Chichester post-punk trio TRAAMS create perfect three-minute anti-pop nuggets which channel the spirit of Television with the swagger of White Fence. Don't miss their bracing album Modern Dancing, out now on FatCat Records.

Anita Awbi
  • By Anita Awbi
  • 14 Dec 2015
  • min read
Who? Stuart Hopkins (vocals, guitar), Leigh Padley (bass) and Adam Stock (drums).

What? High-wire post-punk.

From where? Chichester.

What’s the story? Adam and Leigh first met Stuart when he launched a Chichester club night back in 2011 to inject a shot of pure adrenalin into the veins of the town’s limited nightlife.

They soon bonded over the fruits of his DJ bag – where nuggets from Wire and New Order nestled against old Le Tigre seven-inches – developing a deep love of all things post-punk.

Keeping the fuss to a minimum, the trio learned to craft taut, tight, indie-rock led by thudding drums and scuzzy guitars.

Their lively jams soon caught the ear of indie label FatCat, and they’ve since cut their teeth playing live with kindred spirits including Parquet Courts and Temples.

TRAAMS’ sophomore album Modern Dancing emerged last month, boasting production credits from none other than Hookworms’ desk ace MJ.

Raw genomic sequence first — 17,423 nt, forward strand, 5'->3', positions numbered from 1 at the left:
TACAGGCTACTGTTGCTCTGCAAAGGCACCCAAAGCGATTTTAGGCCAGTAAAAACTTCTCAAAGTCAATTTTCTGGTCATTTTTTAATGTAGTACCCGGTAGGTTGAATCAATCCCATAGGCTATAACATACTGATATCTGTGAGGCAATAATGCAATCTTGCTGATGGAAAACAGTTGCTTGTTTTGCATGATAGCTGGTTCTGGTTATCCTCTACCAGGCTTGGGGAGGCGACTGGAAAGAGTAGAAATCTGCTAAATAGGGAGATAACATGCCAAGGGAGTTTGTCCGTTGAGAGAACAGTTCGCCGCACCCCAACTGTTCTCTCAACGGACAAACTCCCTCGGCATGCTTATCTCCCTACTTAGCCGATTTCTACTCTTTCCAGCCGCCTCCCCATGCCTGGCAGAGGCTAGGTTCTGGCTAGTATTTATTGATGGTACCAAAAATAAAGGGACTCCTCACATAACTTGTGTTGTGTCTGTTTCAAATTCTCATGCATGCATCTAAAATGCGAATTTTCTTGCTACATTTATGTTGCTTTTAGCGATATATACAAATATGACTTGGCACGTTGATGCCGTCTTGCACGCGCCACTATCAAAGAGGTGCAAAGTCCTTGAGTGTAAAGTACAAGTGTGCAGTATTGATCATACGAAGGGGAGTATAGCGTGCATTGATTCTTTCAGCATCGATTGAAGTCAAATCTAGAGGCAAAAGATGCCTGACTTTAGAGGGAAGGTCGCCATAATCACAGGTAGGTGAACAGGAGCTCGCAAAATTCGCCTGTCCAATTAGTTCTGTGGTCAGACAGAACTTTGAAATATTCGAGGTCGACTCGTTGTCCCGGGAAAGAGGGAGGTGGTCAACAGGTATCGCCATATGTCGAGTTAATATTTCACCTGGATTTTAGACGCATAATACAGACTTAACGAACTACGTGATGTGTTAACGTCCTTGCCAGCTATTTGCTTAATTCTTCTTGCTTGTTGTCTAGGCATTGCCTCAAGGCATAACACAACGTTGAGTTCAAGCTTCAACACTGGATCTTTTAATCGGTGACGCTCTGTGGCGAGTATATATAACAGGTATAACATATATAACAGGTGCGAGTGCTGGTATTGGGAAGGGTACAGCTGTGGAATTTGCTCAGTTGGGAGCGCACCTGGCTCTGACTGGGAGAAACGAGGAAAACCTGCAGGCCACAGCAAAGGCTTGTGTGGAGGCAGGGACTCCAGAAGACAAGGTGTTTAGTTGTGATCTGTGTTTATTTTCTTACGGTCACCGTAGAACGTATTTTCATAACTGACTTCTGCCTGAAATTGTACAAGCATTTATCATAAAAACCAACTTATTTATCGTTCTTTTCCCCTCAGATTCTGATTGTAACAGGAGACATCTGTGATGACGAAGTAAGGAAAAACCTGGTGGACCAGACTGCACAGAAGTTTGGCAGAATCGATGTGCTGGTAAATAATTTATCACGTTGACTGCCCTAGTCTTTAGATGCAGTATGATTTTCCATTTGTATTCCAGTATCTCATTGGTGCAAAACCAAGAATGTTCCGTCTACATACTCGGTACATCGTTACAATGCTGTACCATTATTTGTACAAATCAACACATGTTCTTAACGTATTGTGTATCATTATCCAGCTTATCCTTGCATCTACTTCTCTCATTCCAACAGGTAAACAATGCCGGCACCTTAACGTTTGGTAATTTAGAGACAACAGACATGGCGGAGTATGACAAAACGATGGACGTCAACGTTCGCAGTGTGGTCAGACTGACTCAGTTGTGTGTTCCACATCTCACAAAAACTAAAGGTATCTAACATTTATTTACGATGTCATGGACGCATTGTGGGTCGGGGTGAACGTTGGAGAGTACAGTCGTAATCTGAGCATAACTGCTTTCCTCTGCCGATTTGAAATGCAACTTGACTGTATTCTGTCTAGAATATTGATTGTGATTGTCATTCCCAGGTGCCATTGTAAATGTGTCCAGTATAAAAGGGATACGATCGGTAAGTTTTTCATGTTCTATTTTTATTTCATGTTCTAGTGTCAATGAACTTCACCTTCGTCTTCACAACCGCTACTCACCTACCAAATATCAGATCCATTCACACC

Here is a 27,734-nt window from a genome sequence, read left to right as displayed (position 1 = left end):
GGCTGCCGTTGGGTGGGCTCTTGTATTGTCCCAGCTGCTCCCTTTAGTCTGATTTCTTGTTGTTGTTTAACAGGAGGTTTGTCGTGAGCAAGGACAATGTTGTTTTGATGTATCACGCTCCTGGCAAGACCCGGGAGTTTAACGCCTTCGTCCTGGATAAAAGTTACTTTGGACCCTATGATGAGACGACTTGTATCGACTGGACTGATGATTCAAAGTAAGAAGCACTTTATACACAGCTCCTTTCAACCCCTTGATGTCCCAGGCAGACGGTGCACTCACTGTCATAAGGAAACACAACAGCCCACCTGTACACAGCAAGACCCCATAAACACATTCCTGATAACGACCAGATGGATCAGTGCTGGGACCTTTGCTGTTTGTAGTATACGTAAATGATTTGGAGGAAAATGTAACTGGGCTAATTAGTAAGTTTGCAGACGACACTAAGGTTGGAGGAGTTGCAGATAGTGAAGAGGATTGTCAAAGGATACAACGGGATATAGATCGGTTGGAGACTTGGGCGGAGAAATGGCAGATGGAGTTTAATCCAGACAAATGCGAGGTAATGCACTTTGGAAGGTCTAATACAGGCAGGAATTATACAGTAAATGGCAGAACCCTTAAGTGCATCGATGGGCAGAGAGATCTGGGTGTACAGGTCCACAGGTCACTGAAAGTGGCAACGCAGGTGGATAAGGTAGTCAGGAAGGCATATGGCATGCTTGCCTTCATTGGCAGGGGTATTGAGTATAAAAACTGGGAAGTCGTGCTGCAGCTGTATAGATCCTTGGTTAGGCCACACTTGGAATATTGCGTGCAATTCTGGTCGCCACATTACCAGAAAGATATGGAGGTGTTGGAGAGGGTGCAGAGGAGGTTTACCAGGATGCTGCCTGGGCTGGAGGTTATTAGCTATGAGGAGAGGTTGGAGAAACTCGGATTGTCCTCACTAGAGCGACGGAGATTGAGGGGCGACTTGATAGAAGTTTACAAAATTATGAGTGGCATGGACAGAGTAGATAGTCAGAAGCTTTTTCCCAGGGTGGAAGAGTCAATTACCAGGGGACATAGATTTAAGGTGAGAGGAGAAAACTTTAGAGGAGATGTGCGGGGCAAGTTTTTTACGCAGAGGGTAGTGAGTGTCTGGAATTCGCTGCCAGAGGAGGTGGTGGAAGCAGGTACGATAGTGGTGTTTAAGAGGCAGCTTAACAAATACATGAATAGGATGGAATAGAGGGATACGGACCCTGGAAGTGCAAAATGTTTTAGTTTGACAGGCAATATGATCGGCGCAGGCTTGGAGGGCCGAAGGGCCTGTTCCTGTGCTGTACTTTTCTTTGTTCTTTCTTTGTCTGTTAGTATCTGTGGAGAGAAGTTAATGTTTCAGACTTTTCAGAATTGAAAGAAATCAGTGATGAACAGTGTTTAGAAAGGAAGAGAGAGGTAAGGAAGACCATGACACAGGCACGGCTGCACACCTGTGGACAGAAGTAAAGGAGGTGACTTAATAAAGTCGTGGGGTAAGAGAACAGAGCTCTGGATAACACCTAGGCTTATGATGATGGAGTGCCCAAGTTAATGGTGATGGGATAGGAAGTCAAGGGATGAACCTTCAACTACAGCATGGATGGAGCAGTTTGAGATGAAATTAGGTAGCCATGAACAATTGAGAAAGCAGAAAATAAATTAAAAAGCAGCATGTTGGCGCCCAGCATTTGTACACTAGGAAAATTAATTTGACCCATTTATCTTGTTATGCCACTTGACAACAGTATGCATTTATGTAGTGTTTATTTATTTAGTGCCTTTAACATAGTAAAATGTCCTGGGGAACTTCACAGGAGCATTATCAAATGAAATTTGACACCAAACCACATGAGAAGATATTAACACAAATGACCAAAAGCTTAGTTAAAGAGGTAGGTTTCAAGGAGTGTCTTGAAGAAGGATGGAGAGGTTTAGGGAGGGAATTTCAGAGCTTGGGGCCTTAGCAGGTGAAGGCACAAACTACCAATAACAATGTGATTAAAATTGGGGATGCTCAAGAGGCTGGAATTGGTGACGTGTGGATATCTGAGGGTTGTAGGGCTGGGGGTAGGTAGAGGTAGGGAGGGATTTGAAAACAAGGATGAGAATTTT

It’s a riotous bundle of three-minute anti-pop tracks and dirty garage-rock belters – with songs emerging from layers of feedback and frenetic beats.

It picks up nicely from where 2013 debut Grin left off, and shows a band reaching the height of their dishevelled, deadpan powers.

Don’t miss them live over the coming weeks – they’re at Brighton’s Patterns on 19 December, followed by the Barfly in Camden on 20 January.

Sounds like? White Fence making friends with Pavement.

Predicted to? Hit their stride in early 2016 as Modern Dancing makes it into ‘Best Albums of 2015’ lists…

Must hear? The classic Television vibes on Flowers: